Tuesday, October 03, 2006

We Will Do Our Utmost To Protect Americans Against...Oh Look, A Sale!

You have to feel a little sorry for Secretary of State Condoleeza Rice. I mean here the poor woman is running all over the world looking for shoe bargains...er...seeking world peace, and now she's expected to remember a meeting she had like, even before 9/11. Come on. Before 9/11 who knew meetings would be important?

Anyway, first she said she didn't blow the CIA Director George (Slam Dunk) Tennet off.

Secretary Rice disputed a report that she brushed off the head of the CIA when he warned of a possible attack on the United States before September 11, 2001. "Look, guys don't talk to me that much at all," Rice told reporters. "I'm not in a position to be blowing any guy off."

Well, we can certainly understand that, but then later she said she didn't remember the meeting.

"It kind of doesn't ring true that you have to shock me into something I was very involved in," Rice said. "I mean my apartment was being redecorated at the time and, oh my, there were so many decisions to make. I eventually went with the Ivory Berber in the living room, complimented by the...ah...what was the question again?"

Sean McCormack, an aide to Secretary Rice confirmed a meeting — on July 10, 2001 — that his boss had said repeatedly she could not specifically recall. "You've got to get to Connie in the morning," McCormack said. "Once the Chardonnay comes out, forget it."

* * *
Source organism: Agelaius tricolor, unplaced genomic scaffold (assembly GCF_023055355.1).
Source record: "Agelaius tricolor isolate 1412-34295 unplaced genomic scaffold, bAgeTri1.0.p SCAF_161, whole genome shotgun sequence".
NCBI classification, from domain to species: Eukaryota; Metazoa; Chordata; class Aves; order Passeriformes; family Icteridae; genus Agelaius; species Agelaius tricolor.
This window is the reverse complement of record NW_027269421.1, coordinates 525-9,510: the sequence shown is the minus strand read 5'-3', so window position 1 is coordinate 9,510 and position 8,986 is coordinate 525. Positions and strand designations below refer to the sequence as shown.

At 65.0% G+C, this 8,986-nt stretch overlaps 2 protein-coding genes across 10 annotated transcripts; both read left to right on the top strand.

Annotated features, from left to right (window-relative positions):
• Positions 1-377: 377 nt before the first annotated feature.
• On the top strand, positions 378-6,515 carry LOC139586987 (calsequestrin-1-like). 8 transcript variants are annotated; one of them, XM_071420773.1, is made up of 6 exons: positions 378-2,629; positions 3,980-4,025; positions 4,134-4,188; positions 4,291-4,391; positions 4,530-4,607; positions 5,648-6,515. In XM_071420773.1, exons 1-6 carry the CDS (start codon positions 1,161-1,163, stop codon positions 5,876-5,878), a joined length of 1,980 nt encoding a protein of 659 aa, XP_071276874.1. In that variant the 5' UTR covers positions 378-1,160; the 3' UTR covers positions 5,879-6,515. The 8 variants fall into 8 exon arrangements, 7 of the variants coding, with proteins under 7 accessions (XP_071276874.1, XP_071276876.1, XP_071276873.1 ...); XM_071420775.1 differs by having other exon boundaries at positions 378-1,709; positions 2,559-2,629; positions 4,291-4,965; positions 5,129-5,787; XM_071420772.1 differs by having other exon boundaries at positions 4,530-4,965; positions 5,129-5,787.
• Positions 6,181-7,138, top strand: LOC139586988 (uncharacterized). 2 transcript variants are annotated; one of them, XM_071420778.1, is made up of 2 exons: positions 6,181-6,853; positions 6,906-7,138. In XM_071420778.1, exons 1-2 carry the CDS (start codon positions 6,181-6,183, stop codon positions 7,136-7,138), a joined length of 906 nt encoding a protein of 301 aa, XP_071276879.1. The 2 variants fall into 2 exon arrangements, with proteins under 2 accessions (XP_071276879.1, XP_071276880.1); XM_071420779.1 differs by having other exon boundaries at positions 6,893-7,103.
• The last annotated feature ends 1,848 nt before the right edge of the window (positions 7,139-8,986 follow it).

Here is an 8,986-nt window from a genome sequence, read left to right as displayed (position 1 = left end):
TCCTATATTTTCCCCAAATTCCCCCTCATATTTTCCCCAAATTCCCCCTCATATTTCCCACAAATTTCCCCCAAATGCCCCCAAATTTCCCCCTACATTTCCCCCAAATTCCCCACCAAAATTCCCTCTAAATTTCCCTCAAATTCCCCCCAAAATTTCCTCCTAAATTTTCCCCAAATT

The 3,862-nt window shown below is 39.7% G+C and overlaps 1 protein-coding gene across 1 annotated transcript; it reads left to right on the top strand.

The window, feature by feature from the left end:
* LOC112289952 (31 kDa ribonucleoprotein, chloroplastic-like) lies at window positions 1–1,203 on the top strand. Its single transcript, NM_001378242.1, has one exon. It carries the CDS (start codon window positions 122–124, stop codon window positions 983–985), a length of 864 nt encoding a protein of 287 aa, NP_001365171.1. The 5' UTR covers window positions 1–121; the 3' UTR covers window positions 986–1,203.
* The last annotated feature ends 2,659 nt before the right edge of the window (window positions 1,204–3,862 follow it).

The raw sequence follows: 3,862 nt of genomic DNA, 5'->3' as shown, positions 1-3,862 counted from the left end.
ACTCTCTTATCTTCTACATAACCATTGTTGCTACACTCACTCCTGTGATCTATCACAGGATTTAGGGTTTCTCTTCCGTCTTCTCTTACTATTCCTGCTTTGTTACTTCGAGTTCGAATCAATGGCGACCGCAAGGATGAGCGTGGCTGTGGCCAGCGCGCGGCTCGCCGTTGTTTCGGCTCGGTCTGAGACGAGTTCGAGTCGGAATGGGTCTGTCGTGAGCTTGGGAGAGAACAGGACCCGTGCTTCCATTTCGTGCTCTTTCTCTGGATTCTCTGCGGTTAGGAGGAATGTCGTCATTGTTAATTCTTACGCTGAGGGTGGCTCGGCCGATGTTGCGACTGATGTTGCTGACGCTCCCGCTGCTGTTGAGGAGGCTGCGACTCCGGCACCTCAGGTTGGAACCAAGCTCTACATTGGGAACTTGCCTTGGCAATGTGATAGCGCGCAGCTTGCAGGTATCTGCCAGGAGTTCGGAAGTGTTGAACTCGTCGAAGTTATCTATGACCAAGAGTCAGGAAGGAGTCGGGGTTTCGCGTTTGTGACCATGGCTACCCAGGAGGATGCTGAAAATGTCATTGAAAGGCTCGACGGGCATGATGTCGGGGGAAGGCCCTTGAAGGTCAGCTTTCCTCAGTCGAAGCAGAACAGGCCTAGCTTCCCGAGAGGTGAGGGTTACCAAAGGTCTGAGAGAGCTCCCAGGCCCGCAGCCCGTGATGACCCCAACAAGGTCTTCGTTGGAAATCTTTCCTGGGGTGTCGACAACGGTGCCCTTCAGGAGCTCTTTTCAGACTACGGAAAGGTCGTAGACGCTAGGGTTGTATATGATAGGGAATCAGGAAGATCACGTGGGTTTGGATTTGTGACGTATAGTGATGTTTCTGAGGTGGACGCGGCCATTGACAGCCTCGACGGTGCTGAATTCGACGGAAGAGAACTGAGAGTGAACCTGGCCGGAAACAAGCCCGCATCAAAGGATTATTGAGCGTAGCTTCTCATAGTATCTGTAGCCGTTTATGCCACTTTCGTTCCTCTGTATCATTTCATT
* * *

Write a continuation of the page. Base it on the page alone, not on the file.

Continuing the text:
Rice said she did not recall then CIA chief George Tenet warning her of an impending al-Qaida attack in the United States, as a new book claims he did two months before the attacks on Sept. 11, 2001. "It was always an afternoon meeting with the CIA. We'd have a few drinks. The cheese tray was usually fantastic, and George would wear this really cute tie that lit up and played the Star Spangled Banner," Rice said. "Well, I'd have a couple of Chardonnays and Michael Bolton would be on the stereo. I guess I could have been...um...distracted."

Although spokesmen for the State Department and the National Security Council indicated that such a meeting had taken place, Rice was still saying that she was not sure about it. "Were there Hors d' Oeuvres?" Rice asked. "If you can tell me what was served I might be able to remember. Does anyone recall what I was wearing? Did I have my Louis Vuitton, or my Hermes crocodile skin?"

The meeting is not part of the 9/11 Commission report, but was referred to obliquely in a report by the commission's predecessor, a joint congressional panel that investigated the 9/11 attacks. That report said that "senior U.S. government officials were advised by the intelligence community on June 28 and July 10, 2001, that the attacks were expected, among other things, to 'have dramatic consequences on governments or cause major casualties' and that 'attack preparations have been made. Attack will occur with little or no warning.'"

"Oh, attacks, plans, intel," Rice said. "It was all so dreary. I told Tennet he needed to lighten up. Well, I would have said that if there had been a meeting, I mean."

Meanwhile, former Attorney General John Ashcroft said that he should have been notified of any such report dealing with a pending attack on the United States. "It just occurred to me how disappointing it was that they didn't come to me with this type of information," he said in an interview with The Associated Press. "I would have started arresting brown people all over the place. We might have gotten lucky and caught somebody."

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